Fear of opiate withdrawal makes many who suffer from opiate abuse and addiction, whether it be heroin dependence or an addiction to painkillers, afraid to get clean.
I’ll be honest – to me, this just sounds like another justification for someone to continue using. In order to get clean, I believe you have to be willing to go to any length to get and stay clean… and yes, sometimes this includes a painful withdrawal.
That being said, I do acknowledge that going through withdrawal can be extremely uncomfortable, scary, and painful. In the past, people had to quit “cold turkey” without the help of any other kind of drug.
More recently, there are drugs that are used to help people with opiate withdrawal. The most popular drugs used for this purpose are methadone and suboxone.
Methadone is a synthetic opioid that is used to wean an addict off of heroin or other opiate based narcotics. Methadone, because it is basically an opiate, is also used in some cases to manage chronic pain. Methadone is given to opiate addicts mainly to help lessen the severity of the opiate withdrawal symptoms.
Suboxone is very similar to Methadone, as it is also used to wean opioid addicts off of heroin or other opiate based narcotics. The biggest difference between the two is that Suboxone is only a partial opiod, whereas methadone is a full opiod. This means Suboxone has less potential for abuse because it is not as likely to produce feelings of euphoria.
Many people see drugs like Methadone and Suboxone as some kind of magical cure for addiction. This is not even close to being true. Yes, both of these drugs will help lessen the severity of withdrawal from opiates and they may stop a person from using other opiates, but there are many negative consequences that can come from these drugs.
The only way these drugs are effective is if they are taken as prescribed, and if they are taken in conjunction with some kind of recovery program. Otherwise, it seems that one addiction is simply being replaced with another addiction.
The idea is to take Methadone or Suboxone for a very limited period of time, slowly lowering the dose until you are not taking any kind of drug. As I said, opiate withdrawal can be painful and scare people away from attempting to get clean, so just knowing that these medications are available may help a lot of people decide to enter treatment. Therefore, I think that in an inpatient rehab setting, these drugs can be wonderful.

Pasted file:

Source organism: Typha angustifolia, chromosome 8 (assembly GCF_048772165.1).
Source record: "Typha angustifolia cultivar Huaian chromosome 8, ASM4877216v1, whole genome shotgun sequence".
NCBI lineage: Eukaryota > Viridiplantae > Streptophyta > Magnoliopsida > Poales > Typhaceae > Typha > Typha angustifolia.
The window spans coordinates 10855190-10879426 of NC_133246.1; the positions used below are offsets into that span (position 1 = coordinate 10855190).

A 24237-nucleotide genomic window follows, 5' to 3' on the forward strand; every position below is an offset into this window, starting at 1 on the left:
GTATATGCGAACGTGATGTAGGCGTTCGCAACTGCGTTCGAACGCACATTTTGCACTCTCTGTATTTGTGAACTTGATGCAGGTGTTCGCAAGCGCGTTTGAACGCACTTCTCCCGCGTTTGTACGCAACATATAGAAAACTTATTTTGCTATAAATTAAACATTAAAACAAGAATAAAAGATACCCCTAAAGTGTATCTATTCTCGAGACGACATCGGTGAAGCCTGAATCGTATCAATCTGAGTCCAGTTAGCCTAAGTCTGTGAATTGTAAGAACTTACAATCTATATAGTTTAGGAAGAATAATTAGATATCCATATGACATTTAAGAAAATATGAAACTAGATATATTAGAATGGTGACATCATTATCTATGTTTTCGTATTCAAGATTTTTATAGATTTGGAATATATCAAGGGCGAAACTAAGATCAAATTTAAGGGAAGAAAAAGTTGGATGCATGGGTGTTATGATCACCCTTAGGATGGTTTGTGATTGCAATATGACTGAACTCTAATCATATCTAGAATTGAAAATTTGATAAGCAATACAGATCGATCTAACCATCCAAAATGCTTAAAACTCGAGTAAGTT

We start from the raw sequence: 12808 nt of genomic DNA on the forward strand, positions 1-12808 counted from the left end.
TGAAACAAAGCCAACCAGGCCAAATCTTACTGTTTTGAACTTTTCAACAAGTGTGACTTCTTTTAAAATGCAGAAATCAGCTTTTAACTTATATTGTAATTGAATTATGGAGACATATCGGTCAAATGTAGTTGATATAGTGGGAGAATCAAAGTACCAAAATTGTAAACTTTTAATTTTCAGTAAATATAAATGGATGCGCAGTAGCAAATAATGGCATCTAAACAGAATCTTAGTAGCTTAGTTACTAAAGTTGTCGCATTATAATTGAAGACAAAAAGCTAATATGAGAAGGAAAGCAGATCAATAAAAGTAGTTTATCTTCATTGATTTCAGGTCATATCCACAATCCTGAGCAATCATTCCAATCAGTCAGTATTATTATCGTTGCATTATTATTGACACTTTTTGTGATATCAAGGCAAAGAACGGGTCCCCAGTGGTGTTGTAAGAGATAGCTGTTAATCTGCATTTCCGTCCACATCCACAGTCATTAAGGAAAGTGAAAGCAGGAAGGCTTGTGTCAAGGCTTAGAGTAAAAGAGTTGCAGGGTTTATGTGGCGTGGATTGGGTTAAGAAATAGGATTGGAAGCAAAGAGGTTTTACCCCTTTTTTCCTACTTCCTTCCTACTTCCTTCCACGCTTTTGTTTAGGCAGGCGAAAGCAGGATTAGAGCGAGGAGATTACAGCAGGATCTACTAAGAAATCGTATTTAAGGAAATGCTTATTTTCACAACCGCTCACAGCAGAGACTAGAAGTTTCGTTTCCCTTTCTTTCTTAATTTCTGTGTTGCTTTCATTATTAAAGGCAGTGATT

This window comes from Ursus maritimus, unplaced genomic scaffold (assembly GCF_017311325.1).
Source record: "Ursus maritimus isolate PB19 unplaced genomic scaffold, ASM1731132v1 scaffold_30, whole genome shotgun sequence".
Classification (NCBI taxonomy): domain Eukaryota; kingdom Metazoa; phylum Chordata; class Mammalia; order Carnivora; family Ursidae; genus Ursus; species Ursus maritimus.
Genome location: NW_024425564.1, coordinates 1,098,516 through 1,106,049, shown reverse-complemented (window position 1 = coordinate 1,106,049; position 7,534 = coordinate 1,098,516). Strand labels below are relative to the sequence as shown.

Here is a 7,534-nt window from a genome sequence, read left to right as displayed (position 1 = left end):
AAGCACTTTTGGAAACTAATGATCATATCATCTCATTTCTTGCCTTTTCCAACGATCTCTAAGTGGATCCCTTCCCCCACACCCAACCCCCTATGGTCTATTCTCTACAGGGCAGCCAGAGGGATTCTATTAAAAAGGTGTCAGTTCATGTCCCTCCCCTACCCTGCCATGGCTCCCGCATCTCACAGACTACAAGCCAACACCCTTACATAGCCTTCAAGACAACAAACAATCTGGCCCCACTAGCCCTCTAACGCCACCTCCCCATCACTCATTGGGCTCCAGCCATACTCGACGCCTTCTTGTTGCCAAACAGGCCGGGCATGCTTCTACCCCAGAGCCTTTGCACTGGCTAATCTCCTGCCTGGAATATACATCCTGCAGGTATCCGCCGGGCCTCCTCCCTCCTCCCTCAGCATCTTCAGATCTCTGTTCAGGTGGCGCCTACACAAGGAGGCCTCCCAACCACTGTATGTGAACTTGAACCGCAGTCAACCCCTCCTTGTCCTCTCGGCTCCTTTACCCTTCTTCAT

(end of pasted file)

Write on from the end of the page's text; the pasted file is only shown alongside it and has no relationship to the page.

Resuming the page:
The most important factor is that these drugs need to be given at an appropriate dose, and there needs to be knowledgeable medical staff readily available.
If someone is taking one of these drugs without the care of a professional, they can be abused very easily.
A lot of people go on one of these drugs expecting it to cure all of their problems – and for a time, it might actually seem like it does. The problem is that people stay on these drugs for much longer than they should. The idea is to be on these drugs for no longer than a month or two, but without the proper supervision this often does not happen. Some people will argue that there's nothing wrong with staying on these medications for an extended period of time, or even for their entire lives. I strongly disagree with this and believe that they should be used as a short term solution.
Again, I do believe that drugs such as Suboxone and Methadone can be very helpful, but there are definitely risks involved.
(1) - Both of these drugs are very addictive, and can cause overdose if too much is taken.
(2) - The withdrawal symptoms from these drugs can be worse than actual opiate withdrawal from heroin or other narcotics.
If you can get clean without the aid of other drugs, that is the best way to go. When something like Suboxone or Methadone is needed, take these drugs with extreme caution and under the proper supervision.
I have done a lot of research and read a lot of personal experiences of people who have used both Methadone and Suboxone. The general consensus seems to be that Suboxone has less of an abuse potential, and the withdrawal from suboxone is significantly less severe than the withdrawal from Methadone.
That being said, always consult a professional and make sure you are taking these drugs as prescribed. Make sure you also try to incorporate other types of recovery into your plan, such as rehab, intensive outpatient, therapy, 12 step meetings, or anything else you might incorporate into your recovery.
Different drugs work for different people, but there is always a way to get clean. As long as you are willing to do whatever it takes and are willing to follow directions and put in some hard work, long term sobriety is possible.
What is your opinion on drugs like Suboxone and Methadone? Please share your experiences and your opinions with us!